> Ken Garlington wrote:
> > By the way, I was stunned to see that the November 4 issue of Aviation Week
> > and Space Technology already has an article on the Ada study. The punchline of
> > the article: "The report said that the Defense Dept. should either provide
> > that support [$15M/yr] or drop the Ada requirement entirely." Given the
> > current budget situation, I'd say that decision has already been made...
> Teamers, this really, really pisses me off. The front page of the
> report has a sticker that prohibits public release of the report
> prior to 1NOV96. There is no way that restriction was complied with
> if it made it into the 4NOV96 issue of Aviation Week.
It is normal NRC procedure to release documents to the press
in advance of their public release, but with the caveat that
the press not publish the results until the date of the public release.
> ... I don't think
> I'm being paranoid in feeling that there is a very well coordinated
> effort to make this whole endeavor as damaging as possible to the use
> of Ada in the DoD.
I can't imagine who could be coordinating this effort. The NRC has
no stake in Ada, and most of the committee members, including its chair,
Barry Boehm, are strong believers in the advantages of Ada.
As far as the "negative" comments on Ada, I believe the one cited a few
times by Mike was this one:
"Virtually no chance for Ada to achieve a commercial lead."
(from a box on page 18 of the prepublication copy).
In the original DoD plan for Ada, there was a hope that Ada would become
a leading commercial language, if the DoD could just "kick start" the
market. The committee's belief was that the DoD could no longer rely
on that happening. Ada is crusing along at about 2-5% of the overall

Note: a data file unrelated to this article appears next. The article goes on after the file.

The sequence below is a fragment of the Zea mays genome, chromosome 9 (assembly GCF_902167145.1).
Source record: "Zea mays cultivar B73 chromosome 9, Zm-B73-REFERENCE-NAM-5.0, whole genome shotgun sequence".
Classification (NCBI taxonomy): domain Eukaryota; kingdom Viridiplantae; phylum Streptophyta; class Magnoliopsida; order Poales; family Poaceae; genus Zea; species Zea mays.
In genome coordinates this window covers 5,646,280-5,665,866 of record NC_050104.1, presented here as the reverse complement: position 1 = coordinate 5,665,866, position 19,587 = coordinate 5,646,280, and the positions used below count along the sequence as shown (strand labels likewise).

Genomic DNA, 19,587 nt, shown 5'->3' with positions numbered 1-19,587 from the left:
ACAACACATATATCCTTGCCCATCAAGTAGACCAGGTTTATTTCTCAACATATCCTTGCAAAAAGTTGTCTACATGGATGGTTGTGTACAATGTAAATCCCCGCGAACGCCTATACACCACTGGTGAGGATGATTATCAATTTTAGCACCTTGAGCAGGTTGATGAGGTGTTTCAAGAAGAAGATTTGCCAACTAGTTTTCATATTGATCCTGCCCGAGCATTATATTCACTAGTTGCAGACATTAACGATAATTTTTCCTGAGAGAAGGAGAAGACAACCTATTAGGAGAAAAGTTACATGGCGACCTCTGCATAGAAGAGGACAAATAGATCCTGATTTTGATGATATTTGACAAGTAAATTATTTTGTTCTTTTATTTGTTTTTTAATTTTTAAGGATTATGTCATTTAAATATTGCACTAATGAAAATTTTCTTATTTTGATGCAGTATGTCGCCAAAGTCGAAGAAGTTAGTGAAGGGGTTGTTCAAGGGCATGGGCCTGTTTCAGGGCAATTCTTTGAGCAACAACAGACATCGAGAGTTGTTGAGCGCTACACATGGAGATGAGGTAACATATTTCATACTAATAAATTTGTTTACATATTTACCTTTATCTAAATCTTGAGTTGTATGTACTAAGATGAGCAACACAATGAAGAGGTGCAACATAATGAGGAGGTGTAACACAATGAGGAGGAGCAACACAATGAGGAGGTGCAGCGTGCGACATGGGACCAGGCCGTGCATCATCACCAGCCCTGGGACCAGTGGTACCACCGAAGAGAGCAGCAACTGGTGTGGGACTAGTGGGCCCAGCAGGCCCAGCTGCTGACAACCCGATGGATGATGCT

market now, and the committee felt it unlikely that that would change
substantially. On the other hand, in the market for high-assurance,
real-time systems, Ada has a bigger market share. However, that is
a substantially smaller market overall, and DoD is itself a major
player there. Hence, the DoD needs to continue to invest in Ada
technology, because the market in which Ada has done well is not
sufficiently large to ensure that DoD's Ada needs will get sufficient
support as fortuitous side-effects of commercial investments.
One of the conclusions of the committee was that some of the original
criteria for "success" of the Ada policy were no longer realistic.
The committee felt that Ada provided a number of advantages to the
DoD even if Ada did *not* become a leading commercial language,
provided it continued to be a significant player and technical leader
in the high-assurance, real-time arena. If Ada becomes a big success
in the wider commercial marketplace, so much the better. But the DoD
Ada investment policy should not be based on that happening.
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